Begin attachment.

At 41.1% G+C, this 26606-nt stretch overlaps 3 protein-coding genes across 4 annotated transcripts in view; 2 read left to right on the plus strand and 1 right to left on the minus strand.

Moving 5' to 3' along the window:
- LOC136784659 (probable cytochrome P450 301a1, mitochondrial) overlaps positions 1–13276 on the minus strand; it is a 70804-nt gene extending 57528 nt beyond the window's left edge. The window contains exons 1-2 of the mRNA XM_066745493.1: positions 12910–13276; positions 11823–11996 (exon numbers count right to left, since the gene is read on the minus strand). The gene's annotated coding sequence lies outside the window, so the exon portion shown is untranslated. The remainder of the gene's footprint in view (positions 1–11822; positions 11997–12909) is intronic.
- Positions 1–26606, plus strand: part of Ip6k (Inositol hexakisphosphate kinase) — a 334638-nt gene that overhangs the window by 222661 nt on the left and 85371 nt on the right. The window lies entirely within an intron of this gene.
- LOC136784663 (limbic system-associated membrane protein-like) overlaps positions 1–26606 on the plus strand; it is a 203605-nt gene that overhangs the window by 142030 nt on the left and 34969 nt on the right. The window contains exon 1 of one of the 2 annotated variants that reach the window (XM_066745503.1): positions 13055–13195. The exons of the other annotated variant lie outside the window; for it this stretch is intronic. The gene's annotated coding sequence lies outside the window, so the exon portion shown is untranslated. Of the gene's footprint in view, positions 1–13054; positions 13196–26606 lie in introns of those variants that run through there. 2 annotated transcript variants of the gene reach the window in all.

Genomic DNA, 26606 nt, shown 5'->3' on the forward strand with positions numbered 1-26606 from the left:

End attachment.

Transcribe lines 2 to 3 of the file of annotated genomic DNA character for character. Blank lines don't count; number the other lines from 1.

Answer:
Moving 5' to 3' along the window:
- LOC136784659 (probable cytochrome P450 301a1, mitochondrial) overlaps positions 1–13276 on the minus strand; it is a 70804-nt gene extending 57528 nt beyond the window's left edge. The window contains exons 1-2 of the mRNA XM_066745493.1: positions 12910–13276; positions 11823–11996 (exon numbers count right to left, since the gene is read on the minus strand). The gene's annotated coding sequence lies outside the window, so the exon portion shown is untranslated. The remainder of the gene's footprint in view (positions 1–11822; positions 11997–12909) is intronic.